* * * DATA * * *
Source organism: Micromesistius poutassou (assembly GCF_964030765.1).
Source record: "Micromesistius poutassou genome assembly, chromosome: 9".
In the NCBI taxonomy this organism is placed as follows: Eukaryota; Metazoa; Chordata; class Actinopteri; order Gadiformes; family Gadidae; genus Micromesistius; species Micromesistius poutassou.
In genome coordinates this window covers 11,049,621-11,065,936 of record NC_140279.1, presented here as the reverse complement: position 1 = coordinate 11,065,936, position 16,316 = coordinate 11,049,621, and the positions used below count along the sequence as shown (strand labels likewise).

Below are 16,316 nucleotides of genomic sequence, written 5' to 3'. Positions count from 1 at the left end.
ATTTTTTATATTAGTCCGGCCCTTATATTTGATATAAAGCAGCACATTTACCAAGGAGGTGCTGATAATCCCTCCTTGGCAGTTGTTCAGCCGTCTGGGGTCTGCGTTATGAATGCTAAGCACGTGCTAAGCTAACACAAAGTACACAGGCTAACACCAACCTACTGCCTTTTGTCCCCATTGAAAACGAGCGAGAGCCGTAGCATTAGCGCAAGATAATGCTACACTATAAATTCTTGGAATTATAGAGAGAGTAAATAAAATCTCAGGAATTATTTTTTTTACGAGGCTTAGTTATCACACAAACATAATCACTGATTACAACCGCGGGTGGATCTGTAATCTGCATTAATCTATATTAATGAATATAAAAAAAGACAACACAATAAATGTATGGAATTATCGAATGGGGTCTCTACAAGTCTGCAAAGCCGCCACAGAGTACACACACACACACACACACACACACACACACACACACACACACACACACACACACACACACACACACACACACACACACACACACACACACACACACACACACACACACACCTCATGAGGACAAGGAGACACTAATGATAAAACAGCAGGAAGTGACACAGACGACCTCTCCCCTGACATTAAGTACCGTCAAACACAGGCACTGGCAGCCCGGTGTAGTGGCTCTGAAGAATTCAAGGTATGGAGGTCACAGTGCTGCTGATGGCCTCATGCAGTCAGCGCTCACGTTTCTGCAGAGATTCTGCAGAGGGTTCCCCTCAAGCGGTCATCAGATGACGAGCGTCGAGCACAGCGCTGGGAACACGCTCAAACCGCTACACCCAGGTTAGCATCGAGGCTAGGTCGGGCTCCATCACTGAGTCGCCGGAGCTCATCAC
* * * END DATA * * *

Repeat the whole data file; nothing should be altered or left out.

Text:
Source organism: Micromesistius poutassou (assembly GCF_964030765.1).
Source record: "Micromesistius poutassou genome assembly, chromosome: 9".
In the NCBI taxonomy this organism is placed as follows: Eukaryota; Metazoa; Chordata; class Actinopteri; order Gadiformes; family Gadidae; genus Micromesistius; species Micromesistius poutassou.
In genome coordinates this window covers 11,049,621-11,065,936 of record NC_140279.1, presented here as the reverse complement: position 1 = coordinate 11,065,936, position 16,316 = coordinate 11,049,621, and the positions used below count along the sequence as shown (strand labels likewise).

Below are 16,316 nucleotides of genomic sequence, written 5' to 3'. Positions count from 1 at the left end.
ATTTTTTATATTAGTCCGGCCCTTATATTTGATATAAAGCAGCACATTTACCAAGGAGGTGCTGATAATCCCTCCTTGGCAGTTGTTCAGCCGTCTGGGGTCTGCGTTATGAATGCTAAGCACGTGCTAAGCTAACACAAAGTACACAGGCTAACACCAACCTACTGCCTTTTGTCCCCATTGAAAACGAGCGAGAGCCGTAGCATTAGCGCAAGATAATGCTACACTATAAATTCTTGGAATTATAGAGAGAGTAAATAAAATCTCAGGAATTATTTTTTTTACGAGGCTTAGTTATCACACAAACATAATCACTGATTACAACCGCGGGTGGATCTGTAATCTGCATTAATCTATATTAATGAATATAAAAAAAGACAACACAATAAATGTATGGAATTATCGAATGGGGTCTCTACAAGTCTGCAAAGCCGCCACAGAGTACACACACACACACACACACACACACACACACACACACACACACACACACACACACACACACACACACACACACACACACACACACACACACACACACACACACACACACACCTCATGAGGACAAGGAGACACTAATGATAAAACAGCAGGAAGTGACACAGACGACCTCTCCCCTGACATTAAGTACCGTCAAACACAGGCACTGGCAGCCCGGTGTAGTGGCTCTGAAGAATTCAAGGTATGGAGGTCACAGTGCTGCTGATGGCCTCATGCAGTCAGCGCTCACGTTTCTGCAGAGATTCTGCAGAGGGTTCCCCTCAAGCGGTCATCAGATGACGAGCGTCGAGCACAGCGCTGGGAACACGCTCAAACCGCTACACCCAGGTTAGCATCGAGGCTAGGTCGGGCTCCATCACTGAGTCGCCGGAGCTCATCAC